Pearce said he couldn’t see how a shelter could succeed if there was no long-term solution for complex needs and the shelter ran on a first-come, first-served basis where numerous people can walk into a community.

He said the shelter needs to be closed and that a better solution needs to be found.

Mayor Charlie Clark asked what hope or goal Pearce had in addressing homelessness by closing a facility like the Wellness Centre during a time when the city is facing a dire situation.

Pearce said they try to help homeless people where they can, but they’ve had to lock the doors to the church due to people trying to force their way in.

He said the community wants to help, but claimed that organizations like Sask Health and other experts on addictions have not been approached to help with shelters.

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NSBA outlines concerns over a new emergency shelter

“I am nowhere near qualified to even offer a solution. I don’t have experts on payroll to help me with social issues.”

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Pearce said it wasn’t his responsibility to find a solution for homelessness, but he was willing to participate and help.

Clark clarified with Hill that his motion’s intent was to get a better idea of what is going on in the Fairhaven community and not to pass blame onto the Wellness Centre.

Coun. Troy Davies said shelters are needed in the city, saying the homeless population is growing on a yearly basis.

He noted that they can’t drop shelters in communities without the proper funding in place for policing.

“It’s time that we go back and fix Fairhaven and the Confederation Park business hub, get the right formula on what the funding looks like so that when the province does come back to us with a shelter ask we can be upfront with them saying this is a business line item,” Davies said.

Council passed Hill’s motion, as well as a motion passed by Kirton to offer some form of public consultation regarding these statistics.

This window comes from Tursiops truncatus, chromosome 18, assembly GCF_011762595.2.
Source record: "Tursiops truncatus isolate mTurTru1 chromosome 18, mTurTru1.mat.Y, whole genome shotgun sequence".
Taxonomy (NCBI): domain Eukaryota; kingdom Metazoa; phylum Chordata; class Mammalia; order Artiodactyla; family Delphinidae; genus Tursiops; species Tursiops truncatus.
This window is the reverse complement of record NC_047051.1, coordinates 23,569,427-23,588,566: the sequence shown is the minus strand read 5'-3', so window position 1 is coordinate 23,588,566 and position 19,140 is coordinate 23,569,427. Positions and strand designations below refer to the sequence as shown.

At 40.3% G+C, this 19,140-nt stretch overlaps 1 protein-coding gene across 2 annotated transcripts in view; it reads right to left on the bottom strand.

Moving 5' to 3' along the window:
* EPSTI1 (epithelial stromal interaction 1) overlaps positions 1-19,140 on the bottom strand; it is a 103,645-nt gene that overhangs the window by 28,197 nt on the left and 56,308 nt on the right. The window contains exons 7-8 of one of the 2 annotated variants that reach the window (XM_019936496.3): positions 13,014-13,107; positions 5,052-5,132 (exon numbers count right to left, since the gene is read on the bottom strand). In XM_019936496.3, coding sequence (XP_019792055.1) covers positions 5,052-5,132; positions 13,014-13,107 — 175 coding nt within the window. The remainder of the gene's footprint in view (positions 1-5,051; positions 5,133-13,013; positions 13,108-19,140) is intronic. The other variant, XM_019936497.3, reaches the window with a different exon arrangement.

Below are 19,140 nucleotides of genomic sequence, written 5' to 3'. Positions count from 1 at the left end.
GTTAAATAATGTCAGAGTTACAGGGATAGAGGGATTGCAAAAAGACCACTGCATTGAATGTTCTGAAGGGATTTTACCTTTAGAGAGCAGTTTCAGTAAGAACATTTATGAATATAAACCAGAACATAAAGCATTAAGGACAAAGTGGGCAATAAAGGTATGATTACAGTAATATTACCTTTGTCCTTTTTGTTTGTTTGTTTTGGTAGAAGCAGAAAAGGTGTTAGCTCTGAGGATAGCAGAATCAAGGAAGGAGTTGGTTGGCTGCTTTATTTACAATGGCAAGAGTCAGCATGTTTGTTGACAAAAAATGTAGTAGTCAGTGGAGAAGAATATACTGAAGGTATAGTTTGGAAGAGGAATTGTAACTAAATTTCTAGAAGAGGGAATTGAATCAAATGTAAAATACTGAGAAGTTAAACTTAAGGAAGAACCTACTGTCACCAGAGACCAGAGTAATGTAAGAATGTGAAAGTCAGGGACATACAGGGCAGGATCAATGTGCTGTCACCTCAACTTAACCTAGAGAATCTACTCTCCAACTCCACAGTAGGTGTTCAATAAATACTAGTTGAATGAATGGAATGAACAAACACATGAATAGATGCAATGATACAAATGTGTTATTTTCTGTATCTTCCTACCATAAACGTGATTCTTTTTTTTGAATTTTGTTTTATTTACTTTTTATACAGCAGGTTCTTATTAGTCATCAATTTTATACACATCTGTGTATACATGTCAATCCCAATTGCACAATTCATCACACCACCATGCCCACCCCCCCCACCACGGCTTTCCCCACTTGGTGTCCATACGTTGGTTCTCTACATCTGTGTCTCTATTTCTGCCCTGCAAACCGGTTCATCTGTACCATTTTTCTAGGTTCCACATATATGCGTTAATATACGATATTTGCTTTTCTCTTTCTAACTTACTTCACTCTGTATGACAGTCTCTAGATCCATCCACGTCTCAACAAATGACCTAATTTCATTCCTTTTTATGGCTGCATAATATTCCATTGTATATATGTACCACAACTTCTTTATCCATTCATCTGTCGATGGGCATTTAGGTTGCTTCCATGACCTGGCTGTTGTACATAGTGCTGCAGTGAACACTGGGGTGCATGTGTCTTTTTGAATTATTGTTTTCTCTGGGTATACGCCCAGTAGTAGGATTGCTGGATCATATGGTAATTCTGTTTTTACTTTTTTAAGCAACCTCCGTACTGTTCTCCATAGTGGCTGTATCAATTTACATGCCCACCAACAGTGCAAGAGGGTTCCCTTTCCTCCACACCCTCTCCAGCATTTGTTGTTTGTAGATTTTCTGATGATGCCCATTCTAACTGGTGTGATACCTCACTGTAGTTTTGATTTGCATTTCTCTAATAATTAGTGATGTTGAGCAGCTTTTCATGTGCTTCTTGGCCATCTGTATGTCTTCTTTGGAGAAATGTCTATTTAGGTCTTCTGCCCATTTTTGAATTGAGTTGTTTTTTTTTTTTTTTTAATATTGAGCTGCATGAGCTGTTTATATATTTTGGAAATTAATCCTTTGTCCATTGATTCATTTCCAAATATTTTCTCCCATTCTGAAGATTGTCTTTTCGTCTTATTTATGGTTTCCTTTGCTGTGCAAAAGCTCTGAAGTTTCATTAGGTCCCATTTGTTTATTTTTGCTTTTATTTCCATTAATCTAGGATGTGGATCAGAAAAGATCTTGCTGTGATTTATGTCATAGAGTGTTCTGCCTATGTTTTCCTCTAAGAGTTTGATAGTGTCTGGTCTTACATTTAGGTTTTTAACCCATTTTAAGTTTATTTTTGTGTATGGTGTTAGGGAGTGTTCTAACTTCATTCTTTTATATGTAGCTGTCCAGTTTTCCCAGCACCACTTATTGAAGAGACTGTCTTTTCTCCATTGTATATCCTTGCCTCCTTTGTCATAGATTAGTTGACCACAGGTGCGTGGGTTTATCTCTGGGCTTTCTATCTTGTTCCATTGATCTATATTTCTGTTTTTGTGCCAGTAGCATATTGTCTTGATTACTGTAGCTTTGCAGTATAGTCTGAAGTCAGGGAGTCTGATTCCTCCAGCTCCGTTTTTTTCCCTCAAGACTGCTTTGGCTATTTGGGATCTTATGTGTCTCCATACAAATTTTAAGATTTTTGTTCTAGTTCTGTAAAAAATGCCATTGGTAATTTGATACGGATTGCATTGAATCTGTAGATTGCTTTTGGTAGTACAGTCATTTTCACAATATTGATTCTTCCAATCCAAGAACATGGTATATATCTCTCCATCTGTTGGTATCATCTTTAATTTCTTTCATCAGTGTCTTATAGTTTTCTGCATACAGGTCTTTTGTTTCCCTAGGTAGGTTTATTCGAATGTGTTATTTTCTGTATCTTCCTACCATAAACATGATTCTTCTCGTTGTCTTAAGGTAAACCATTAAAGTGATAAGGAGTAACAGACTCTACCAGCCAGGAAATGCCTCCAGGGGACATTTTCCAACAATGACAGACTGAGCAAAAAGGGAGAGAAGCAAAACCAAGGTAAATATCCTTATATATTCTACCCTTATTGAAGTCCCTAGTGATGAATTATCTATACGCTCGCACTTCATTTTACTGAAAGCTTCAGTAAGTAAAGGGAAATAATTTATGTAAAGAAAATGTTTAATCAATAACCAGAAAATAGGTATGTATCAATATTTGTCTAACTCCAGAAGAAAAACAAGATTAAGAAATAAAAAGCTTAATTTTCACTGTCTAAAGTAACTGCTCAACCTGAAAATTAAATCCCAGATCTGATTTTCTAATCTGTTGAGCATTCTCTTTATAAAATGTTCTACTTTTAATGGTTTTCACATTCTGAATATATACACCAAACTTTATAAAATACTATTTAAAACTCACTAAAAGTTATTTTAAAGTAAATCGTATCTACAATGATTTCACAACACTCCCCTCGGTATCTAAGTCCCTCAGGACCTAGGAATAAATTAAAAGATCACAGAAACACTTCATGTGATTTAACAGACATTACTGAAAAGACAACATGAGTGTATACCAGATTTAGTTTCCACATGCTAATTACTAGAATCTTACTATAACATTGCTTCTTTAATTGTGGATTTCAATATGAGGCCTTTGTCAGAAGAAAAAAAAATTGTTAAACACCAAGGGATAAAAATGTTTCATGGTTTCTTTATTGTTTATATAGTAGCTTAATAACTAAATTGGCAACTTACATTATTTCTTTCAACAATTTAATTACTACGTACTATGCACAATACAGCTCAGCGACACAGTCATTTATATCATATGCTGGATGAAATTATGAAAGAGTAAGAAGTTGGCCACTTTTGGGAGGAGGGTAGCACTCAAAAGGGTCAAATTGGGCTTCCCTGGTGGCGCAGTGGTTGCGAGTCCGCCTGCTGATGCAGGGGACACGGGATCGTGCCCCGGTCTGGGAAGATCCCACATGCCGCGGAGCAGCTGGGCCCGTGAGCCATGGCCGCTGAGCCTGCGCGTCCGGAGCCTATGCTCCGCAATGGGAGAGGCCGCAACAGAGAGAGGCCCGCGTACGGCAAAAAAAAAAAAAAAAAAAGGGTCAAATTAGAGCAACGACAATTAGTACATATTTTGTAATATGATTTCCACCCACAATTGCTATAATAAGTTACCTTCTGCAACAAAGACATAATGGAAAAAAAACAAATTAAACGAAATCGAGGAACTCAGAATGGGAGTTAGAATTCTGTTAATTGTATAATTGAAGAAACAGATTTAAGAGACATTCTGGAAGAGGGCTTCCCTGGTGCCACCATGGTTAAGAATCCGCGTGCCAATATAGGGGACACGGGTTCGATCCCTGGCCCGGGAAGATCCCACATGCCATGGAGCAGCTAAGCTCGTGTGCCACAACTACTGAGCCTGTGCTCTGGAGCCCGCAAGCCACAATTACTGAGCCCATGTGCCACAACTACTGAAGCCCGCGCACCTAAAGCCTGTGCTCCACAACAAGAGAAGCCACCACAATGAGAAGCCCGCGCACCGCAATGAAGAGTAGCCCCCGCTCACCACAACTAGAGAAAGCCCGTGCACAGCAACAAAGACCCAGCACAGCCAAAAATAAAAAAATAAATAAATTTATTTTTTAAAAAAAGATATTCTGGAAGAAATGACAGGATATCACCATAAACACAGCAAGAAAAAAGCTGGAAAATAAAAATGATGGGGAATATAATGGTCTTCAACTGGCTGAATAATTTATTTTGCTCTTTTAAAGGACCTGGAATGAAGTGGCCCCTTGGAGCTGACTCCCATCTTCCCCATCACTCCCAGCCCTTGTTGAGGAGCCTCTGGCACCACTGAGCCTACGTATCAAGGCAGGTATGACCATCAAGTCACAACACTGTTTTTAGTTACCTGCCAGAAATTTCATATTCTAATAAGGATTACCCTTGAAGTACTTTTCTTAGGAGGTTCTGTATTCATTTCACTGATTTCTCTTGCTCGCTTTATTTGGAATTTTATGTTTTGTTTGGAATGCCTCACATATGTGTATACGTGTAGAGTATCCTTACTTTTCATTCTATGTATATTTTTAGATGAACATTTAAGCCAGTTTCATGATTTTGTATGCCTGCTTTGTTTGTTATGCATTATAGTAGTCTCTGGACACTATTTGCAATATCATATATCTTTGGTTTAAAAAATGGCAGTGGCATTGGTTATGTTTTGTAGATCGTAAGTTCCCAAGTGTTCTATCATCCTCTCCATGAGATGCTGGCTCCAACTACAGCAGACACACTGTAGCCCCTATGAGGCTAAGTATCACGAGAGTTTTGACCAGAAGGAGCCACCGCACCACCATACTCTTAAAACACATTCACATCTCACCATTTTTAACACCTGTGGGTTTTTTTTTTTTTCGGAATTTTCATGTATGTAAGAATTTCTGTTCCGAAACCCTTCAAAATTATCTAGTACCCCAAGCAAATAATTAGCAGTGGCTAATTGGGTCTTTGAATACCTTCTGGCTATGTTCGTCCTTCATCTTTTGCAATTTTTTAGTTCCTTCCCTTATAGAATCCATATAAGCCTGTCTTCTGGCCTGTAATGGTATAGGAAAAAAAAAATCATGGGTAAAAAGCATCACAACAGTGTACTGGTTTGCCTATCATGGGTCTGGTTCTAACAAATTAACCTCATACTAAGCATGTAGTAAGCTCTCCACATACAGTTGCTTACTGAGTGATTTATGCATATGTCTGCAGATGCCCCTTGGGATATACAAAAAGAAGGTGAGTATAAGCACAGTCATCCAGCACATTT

Discussion started around Jeffries’ motion later in the day, with him prefacing that this wasn’t a pleasant conversation, but a necessary one.

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Sutherland residents speak on Saskatoon shelter location

“With a bit of hindsight and some time I’ve come to the conclusion that some pieces around separation distance are also important criteria for us to be considering,” Jeffries said.

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He said if this is something that other councillors agree upon then it would preclude the process for considering the former fire hall as a location for a shelter.

Hill asked where the 250-metre distance of separation between elementary schools and shelters came from, and Jeffries said it was a suggestion through conversations with city administration.

City administration noted that this was suggested as a maximum distance that would offer a reasonable distance between facilities while achieving the desired effect but not fully sterilizing too much property.

It was noted that the only reason the city has any power regarding this shelter planning is because it were requested to help by the provincial government and that many of the shelter sites currently in the city were determined because they aligned with zoning bylaws.

Hill asked if this motion would override the eligibility of zoning, which administration said was a very different conversation that could have human rights implications.

Saskatoon city manager Jeff Jorgenson said when they were approached by the province to find sites for shelters that there was a high level of urgency, and that urgency still exists now.

Saskatoon fire Chief Morgan Hackl touched on the urgency being seen in the city for shelters, giving an example of one person needing to have eight toes amputated this winter so far.

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“Our concern is, yes, the cold weather now, but also the longer-term effects of the impacts of being homeless in the community,” Hackl said.

Council passed the motion, requiring shelters to be 250 metres away from elementary schools. The city said this means that the former fire hall is no longer a viable option as a shelter space.

— with files from Global News’ Brooke Kruger